Monday, 18 January 2016

What is the problem with desert?

In my previous post I pointed out that specifying the underlying basis desert raises difficult questions for supporters of desert theory. However, they can (and do) just bite these bullets. However, there is a more fundamental problem with the desert-based approach to economic justice.

This argument is best put (and as far as I know originated from) by economist and philosopher Amartya Sen in a 1982 NY Review of Books article “Just Deserts.” The relevant part of the article is behind the paywall so I will summarize and quote it.

Sen accepts that if people are independent producers—where each consumes what they have made without coming across others—then we would accept that each could be seen to deserve what they have produced. However, in a society where lots of people contribute to the social product in all sorts of ways this simple link breaks down.

As Sen puts it “the personal production [desert] view is difficult to sustain in cases of interdependent production, i.e., in almost all the usual cases of production. Production is based on the joint use of different resources, possibly provided by different people, and it is not possible to separate out who—or even which resource—produced how much of the total output.” (Sen, 1982 p4)

Sen considers whether marginal product can really do the job and argues that while marginal product is “useful for deciding how to use additional resources so as to maximize profit…it does not “show” which resource has “produced” how much of the total output.” To support the argument he highlights that relative incomes received for producing different goods will depend upon the arbitrary difference in prices of the products. Therefore two people might produce “the same two goods in unchanged amounts in exactly the same way, but a change in the relative prices of our respective products…can make our relative incomes change without any change of anything that you and I are, in fact, doing or producing.” (Sen, 1982 p4)

Sen’s article is a review of P.T. Bauer’s book on international development and so he illustrates his example of the difference between workers in rich and poor countries. He points out that and “Indian barber or circus performer may not be producing any less than a British barber or circus performer—just the opposite if I am any judge—but will certainly earn a great deal less.” (Sen, 1982 pp 4-5)

Put differently, we can say that the link between even the productivity/economic contribution desert base and incomes determined in the market is too tenuous to justify anything. If the market determines that a banker needs to be paid £1m a year while a nurse is worth £27k this does not mean that one deserves more than another. In a complex economy each person occupies a position where their income depends upon numerous variables, most of which are morally arbitrary.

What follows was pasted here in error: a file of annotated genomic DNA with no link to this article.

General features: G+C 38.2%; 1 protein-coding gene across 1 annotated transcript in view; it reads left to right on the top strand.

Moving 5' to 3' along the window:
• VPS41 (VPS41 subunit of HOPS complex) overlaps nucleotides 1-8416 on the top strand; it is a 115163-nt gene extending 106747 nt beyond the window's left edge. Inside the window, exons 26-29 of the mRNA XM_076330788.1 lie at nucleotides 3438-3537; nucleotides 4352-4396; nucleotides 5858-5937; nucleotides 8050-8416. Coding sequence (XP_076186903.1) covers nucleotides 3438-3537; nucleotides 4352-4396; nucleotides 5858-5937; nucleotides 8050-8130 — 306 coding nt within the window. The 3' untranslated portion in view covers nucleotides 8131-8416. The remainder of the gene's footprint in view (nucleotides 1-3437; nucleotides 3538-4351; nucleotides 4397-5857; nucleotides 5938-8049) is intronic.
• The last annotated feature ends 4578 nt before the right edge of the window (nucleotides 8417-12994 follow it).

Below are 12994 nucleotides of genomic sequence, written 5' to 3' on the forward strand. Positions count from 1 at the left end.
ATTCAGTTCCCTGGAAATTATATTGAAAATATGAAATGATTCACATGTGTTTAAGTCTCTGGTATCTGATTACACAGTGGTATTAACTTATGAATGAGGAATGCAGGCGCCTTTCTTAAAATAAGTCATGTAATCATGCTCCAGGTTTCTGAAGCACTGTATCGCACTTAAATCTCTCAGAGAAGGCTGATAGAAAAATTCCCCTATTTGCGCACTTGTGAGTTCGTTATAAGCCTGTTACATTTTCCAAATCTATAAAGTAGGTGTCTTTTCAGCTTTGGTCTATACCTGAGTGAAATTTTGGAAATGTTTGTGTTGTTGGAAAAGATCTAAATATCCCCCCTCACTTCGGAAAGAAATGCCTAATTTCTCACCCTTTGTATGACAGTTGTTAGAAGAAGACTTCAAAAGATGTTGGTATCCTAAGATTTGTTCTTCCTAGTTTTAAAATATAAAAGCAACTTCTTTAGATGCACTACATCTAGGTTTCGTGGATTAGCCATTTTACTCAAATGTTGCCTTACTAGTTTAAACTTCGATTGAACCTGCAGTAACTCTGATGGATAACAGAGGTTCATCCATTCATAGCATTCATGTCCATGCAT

The desert theorist needs to find a way to bridge between the desert base and people’s incomes. Most desert theorists are supporters of the market as a means to calculate what people deserve. They wish to build a bridge from market incomes to desert to show that these incomes are deserved. However, I think that such a bridge would be built on very shaky foundations.

The alternative is to use a desert base as a foundation and from there build to a deserved share of social resources. That is, to start from a desert base and build a bridge to the income that people deserve. This could be seen to ignore market outcomes altogether and focus on the desert base directly, though the productivity/contribution desert base is sometimes assumed (wrongly) to ring the two together. So if we could measure people’s effort or sacrifice we would just divide the product up accordingly. But this would then make the concerns I presented with those desert bases all the more pressing.

I am sceptical that it is possible to rescue a desert theory of economic justice from these concerns. However, in my subsequent blog I will present what I think would be the most plausible available desert approach to justice.

* You might get the argument that the doting daughter or niece deserves the large inheritance because they tended to their relative when others did not. However, this fails to distinguish between the carer who helps a billionaire from one who helps a pauper. 

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